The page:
One man’s vision to provide local student musicians with the experience of a lifetime spearheaded the creation of the Thousand Oaks Philharmonic, a nonprofit that specializes in making young artists’ dreams come true for the past 18 years and counting.

Founded in 2000 by local music teacher Edward Francis, inspired by a talented, motivated student and supported by a generous anonymous donor, the Thousand Oaks Philharmonic (originally Concertos with Orchestra Thousand Oaks) provides the opportunity for student musicians—some as young as 7 years old—to perform with a professional symphony orchestra in front of a live audience.

Since its founding, some 350 student soloists, ages 7-18, have performed on stage with the TO Phil, a life-shaping experience that helps prepare young artists excel and realize their highest potential.

“Who would have thought that an orchestra featuring just a couple of young soloists many years ago would turn into one of the most special and unique ensembles in our entire region, if not the country?” says TO Phil’s Music Director and Conductor John Roscigno. “We know of no other organization that features so many highly talented young musicians as soloists alongside a professional orchestra.”

The accompanying orchestra comprises approximately 43 professional musicians from around the Southland and is currently conducted by Dr. John Roscigno, who also serves as Professor of Music and Director of Orchestral Studies at California State University, Northridge and Music Director of the CSUN Youth Orchestra Program. First conducted by Founding Conductor Dr. Thomas Osborn until his passing in 2012, the orchestra plays an important role in helping to educate and mentor the young performers, who benefit from the rigorous discipline and training required for the performances.

“Many of our young soloists have gone into highly successful careers in music and in other professions as well. The skills they learn in terms of preparation, presentation and communication through countless hours of practice and performance of the great masterpieces of the past has led them to greater heights and has given them such positive lifelong memories of childhood,” says Roscigno.

The TO Phil also benefits the community with its cultural and educational musical performances. Featuring three series of concerts and additional musical events each year, the TO Phil performances can be quite memorable and especially influential to the younger members of the audience as they watch their peers perform classical and contemporary music live onstage.

Student soloists hail from Ventura County, Westlake, Agoura Hills, Calabasas and Malibu, playing a range of instruments, including piano, flute, French horn, cello, clarinet, guitar and oboe. Soloists begin their journey by enrolling in the TO Phil’s Appassionata Program, where they participate in Master Classes led by distinguished artists and perform in community recitals before auditioning for an Opus concert. Auditions for the 2019 Opus concert season will be held November 10.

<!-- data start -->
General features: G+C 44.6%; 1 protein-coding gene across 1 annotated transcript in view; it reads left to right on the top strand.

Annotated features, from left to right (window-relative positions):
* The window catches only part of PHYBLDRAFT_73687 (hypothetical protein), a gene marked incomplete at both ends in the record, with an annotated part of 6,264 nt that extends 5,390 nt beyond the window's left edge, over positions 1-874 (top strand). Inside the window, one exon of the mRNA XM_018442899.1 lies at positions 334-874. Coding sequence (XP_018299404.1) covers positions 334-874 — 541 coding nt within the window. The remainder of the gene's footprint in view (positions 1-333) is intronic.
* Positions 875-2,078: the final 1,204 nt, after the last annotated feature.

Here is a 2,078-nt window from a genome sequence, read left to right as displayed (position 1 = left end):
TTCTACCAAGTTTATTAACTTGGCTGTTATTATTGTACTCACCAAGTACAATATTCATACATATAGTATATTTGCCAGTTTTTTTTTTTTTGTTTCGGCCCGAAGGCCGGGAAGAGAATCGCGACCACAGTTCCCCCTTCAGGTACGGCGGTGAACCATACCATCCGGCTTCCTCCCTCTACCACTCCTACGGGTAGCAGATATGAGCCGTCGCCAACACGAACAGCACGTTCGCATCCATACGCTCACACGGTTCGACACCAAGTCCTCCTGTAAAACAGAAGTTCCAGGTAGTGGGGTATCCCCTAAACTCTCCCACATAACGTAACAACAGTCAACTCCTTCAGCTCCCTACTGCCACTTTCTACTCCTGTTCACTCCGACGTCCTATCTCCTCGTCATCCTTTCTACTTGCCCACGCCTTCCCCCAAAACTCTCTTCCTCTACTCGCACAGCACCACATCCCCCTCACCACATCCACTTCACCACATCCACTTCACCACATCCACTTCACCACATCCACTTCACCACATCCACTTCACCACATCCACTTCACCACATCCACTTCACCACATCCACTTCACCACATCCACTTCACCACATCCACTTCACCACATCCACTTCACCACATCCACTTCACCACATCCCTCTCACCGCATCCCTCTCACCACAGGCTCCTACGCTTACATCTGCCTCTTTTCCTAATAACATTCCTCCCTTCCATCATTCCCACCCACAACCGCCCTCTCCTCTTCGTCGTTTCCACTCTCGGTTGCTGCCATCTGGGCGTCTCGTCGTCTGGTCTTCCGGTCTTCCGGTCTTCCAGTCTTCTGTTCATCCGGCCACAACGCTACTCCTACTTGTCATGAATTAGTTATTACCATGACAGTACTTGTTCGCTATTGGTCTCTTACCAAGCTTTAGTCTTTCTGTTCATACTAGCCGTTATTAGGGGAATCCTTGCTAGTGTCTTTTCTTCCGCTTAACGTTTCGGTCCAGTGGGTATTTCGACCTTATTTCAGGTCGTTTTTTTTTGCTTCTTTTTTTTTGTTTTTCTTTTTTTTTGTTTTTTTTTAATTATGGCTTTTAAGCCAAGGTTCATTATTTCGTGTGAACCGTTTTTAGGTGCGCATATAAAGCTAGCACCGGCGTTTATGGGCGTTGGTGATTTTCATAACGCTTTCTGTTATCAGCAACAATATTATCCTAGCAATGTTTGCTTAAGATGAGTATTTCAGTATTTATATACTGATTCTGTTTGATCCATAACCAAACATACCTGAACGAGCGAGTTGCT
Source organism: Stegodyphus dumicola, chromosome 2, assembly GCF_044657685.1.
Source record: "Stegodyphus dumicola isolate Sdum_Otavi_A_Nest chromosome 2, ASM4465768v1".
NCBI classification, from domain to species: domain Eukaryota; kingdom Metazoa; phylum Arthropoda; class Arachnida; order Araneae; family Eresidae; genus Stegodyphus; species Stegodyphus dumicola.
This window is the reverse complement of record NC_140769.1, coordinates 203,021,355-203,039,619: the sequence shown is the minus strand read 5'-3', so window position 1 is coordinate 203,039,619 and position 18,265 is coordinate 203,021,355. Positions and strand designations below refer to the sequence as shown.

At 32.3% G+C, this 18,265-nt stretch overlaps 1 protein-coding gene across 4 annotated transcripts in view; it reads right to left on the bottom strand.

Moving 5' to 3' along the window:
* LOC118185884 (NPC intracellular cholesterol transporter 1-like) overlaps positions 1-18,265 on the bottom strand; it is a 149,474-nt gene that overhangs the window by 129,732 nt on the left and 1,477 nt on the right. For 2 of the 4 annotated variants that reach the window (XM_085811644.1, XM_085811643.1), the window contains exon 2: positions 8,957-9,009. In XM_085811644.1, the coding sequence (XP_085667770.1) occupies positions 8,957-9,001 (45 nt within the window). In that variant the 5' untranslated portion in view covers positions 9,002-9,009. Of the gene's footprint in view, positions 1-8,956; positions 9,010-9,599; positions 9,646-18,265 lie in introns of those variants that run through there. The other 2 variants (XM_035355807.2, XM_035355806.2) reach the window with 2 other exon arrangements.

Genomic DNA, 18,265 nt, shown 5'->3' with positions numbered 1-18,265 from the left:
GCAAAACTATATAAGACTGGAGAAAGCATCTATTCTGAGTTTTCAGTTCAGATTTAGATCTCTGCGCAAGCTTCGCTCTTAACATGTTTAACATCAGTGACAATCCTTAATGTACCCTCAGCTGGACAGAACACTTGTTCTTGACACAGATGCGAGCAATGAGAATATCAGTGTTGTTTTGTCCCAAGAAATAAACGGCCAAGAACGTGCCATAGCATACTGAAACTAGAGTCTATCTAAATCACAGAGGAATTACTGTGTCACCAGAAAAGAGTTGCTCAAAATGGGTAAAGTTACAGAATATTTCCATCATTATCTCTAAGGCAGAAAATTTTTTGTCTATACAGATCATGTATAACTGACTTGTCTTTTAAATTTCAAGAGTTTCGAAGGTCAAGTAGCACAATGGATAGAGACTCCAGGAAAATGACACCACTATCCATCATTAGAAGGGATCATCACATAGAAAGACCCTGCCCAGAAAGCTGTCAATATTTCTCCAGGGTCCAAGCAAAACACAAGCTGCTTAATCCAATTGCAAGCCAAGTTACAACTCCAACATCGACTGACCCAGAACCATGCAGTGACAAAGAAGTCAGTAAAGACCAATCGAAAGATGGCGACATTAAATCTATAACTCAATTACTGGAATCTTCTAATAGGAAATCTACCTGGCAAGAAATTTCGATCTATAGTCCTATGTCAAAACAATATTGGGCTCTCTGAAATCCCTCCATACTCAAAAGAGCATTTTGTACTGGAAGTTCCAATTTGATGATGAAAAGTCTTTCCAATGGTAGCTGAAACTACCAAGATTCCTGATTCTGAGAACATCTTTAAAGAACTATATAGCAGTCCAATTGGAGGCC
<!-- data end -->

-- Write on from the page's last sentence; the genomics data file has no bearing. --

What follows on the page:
Community Support

Providing student musicians with such an incredible experience requires many hands and the generous support of the community, says TO Phil President Penny Francis.

“Donors play such an important part in making it possible for these young musicians to perform backed by an orchestra,” says Francis, whose brother-in-law Edward Francis conceived the organization. “Orchestra is expensive, and it is my hope that we keep the organization going because it’s honoring Edward—it was his passion! He was such a huge force in the students’ and their parents’ lives.”

Edward served as the TO Phil’s Artistic Director until his passing in July 2017, leaving a legacy in both the TO Phil and his extensive musical collection, recently acquired by California State University, Northridge for the Edward Francis Resource Center to be established on campus.

Honoring his memory, Francis and the small board of volunteers work hard to oversee the TO Phil and continue to provide students with incredible musical experiences.

Save the Date!

On October 21, the Thousand Oaks Philharmonic’s big fundraiser will feature Pianist, Composer and Arranger Sean Chen, a longtime student of Edward Francis and the recipient of many opportunities afforded through the TO Phil and its educational programs.

“Sean played in four Opus concerts: 4, 6, 9 and 11. Now we’re at Opus 52!” says Penny. “We are thrilled to have him back!”

Having earned international fame throughout North America, Europe and Asia, Sean is back in his hometown, donating his time and talent for this spectacular piano recital. He received his Bachelor and Master of Music from Julliard and his Artist Diploma from Yale School of Music and earned several awards, including placing in the Van Cliburn competition and first place in the American Piano Association competitions. 

The recital will include wine service and dinner and event proceeds will benefit the TO Philharmonic. The formal gala event takes place Sunday, October 21, at 5 p.m. at the Sunset Ballroom at Los Robles Greens.

“We would love to find some angel donors who believe in what we’re doing,” says Penny. “We hope the community will support this major fundraising event with their attendance and sponsorship.”

For tickets and to learn more about the Thousand Oaks Philharmonic, visit TOPhil.org.